Well, one thing that article says to me is that “the price of liberty is eternal vigilance”. We are used to seeing our systems as projects that, no matter what method we use to manage the development and testing phases, have a definable end-point and that is delivery. Even the classic SDLC model compartmentalises feedback into a set process after release.
If you think about human intelligence, the process of challenge, experiment, learning and growth is continuous and seamless. Even if we have to compartmentalise the formal phases of learning and reinforcing new ideas and concepts, the way we gather new information and influences is genuinely continuous; hopefully, all our waking hours should involve us in an ongoing process of sifting, assessing and re-evaluating. Even our sleeping hours may well have a role in helping us subconsciously order and assess the new information we’ve gathered during the day.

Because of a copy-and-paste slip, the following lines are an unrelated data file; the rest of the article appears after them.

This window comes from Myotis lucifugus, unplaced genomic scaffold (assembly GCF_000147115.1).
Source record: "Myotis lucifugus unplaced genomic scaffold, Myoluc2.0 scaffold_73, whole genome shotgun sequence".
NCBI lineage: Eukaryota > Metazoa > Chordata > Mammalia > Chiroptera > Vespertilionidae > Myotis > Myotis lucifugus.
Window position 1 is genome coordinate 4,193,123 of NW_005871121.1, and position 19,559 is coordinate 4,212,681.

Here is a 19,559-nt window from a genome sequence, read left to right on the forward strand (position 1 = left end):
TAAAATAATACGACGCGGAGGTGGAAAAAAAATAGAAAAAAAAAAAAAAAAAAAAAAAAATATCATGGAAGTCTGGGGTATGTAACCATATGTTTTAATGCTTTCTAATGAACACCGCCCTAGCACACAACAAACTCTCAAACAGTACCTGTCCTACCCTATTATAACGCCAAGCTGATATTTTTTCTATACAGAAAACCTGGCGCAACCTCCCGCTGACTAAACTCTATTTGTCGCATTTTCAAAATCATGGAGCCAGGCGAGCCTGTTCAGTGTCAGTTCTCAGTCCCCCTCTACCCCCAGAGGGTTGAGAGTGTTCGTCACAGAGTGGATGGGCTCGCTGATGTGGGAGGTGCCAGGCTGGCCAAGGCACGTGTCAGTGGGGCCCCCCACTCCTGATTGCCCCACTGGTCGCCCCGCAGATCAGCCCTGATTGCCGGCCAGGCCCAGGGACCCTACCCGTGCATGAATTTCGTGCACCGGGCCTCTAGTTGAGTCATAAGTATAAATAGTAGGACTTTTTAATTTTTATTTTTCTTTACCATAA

An AI, though, can’t (at our current stage of development) spontaneously take in new experiences and fit those in to its existing model of the world; indeed, its model of the world is only ever going to be incomplete, based only on those elements of the real world the system’s designers considered to be necessary. It may be necessary for a new role to be defined, someone who will act as “mentor” to an AI whose job it will be to keep under review both feedback from the system and things that are happening in the real world so that the AI can “experience” the same growth as humans. The role would be a cross between a Product Owner and a parent; the difference between this role and a PO would be that whilst a PO’s responsibility is to the users on one hand and the company on the other, an AI mentor should primarily be responsible to the AI itself.
Of course, this runs the risk of that mentor imprinting their own biases, even unconsciously, into the process. The only way I can currently think of countering that would be to rotate mentors over time, which in turn requires a steady stream of individuals with the sort of special mind-set that being a mentor would require. But that’s possibly another story.